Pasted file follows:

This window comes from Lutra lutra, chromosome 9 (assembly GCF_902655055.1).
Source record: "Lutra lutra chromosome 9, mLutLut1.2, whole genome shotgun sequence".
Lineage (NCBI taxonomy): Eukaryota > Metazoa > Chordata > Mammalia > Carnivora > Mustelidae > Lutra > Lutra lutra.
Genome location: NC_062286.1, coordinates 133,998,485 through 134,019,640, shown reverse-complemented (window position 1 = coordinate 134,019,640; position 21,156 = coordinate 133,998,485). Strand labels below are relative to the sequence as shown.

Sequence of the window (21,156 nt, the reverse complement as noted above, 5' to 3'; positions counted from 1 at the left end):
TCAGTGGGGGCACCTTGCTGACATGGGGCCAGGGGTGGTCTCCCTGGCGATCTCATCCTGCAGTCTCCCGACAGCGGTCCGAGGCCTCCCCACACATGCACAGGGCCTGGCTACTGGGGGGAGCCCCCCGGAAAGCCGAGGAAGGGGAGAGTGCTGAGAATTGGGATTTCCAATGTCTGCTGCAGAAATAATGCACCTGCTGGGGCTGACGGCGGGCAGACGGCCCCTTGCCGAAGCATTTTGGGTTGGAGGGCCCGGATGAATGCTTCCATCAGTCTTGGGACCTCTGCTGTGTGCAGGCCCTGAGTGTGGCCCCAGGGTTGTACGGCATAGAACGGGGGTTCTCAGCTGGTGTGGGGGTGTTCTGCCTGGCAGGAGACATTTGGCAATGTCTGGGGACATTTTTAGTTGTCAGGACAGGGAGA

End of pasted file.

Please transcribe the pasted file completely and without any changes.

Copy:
This window comes from Lutra lutra, chromosome 9 (assembly GCF_902655055.1).
Source record: "Lutra lutra chromosome 9, mLutLut1.2, whole genome shotgun sequence".
Lineage (NCBI taxonomy): Eukaryota > Metazoa > Chordata > Mammalia > Carnivora > Mustelidae > Lutra > Lutra lutra.
Genome location: NC_062286.1, coordinates 133,998,485 through 134,019,640, shown reverse-complemented (window position 1 = coordinate 134,019,640; position 21,156 = coordinate 133,998,485). Strand labels below are relative to the sequence as shown.

Sequence of the window (21,156 nt, the reverse complement as noted above, 5' to 3'; positions counted from 1 at the left end):
TCAGTGGGGGCACCTTGCTGACATGGGGCCAGGGGTGGTCTCCCTGGCGATCTCATCCTGCAGTCTCCCGACAGCGGTCCGAGGCCTCCCCACACATGCACAGGGCCTGGCTACTGGGGGGAGCCCCCCGGAAAGCCGAGGAAGGGGAGAGTGCTGAGAATTGGGATTTCCAATGTCTGCTGCAGAAATAATGCACCTGCTGGGGCTGACGGCGGGCAGACGGCCCCTTGCCGAAGCATTTTGGGTTGGAGGGCCCGGATGAATGCTTCCATCAGTCTTGGGACCTCTGCTGTGTGCAGGCCCTGAGTGTGGCCCCAGGGTTGTACGGCATAGAACGGGGGTTCTCAGCTGGTGTGGGGGTGTTCTGCCTGGCAGGAGACATTTGGCAATGTCTGGGGACATTTTTAGTTGTCAGGACAGGGAGA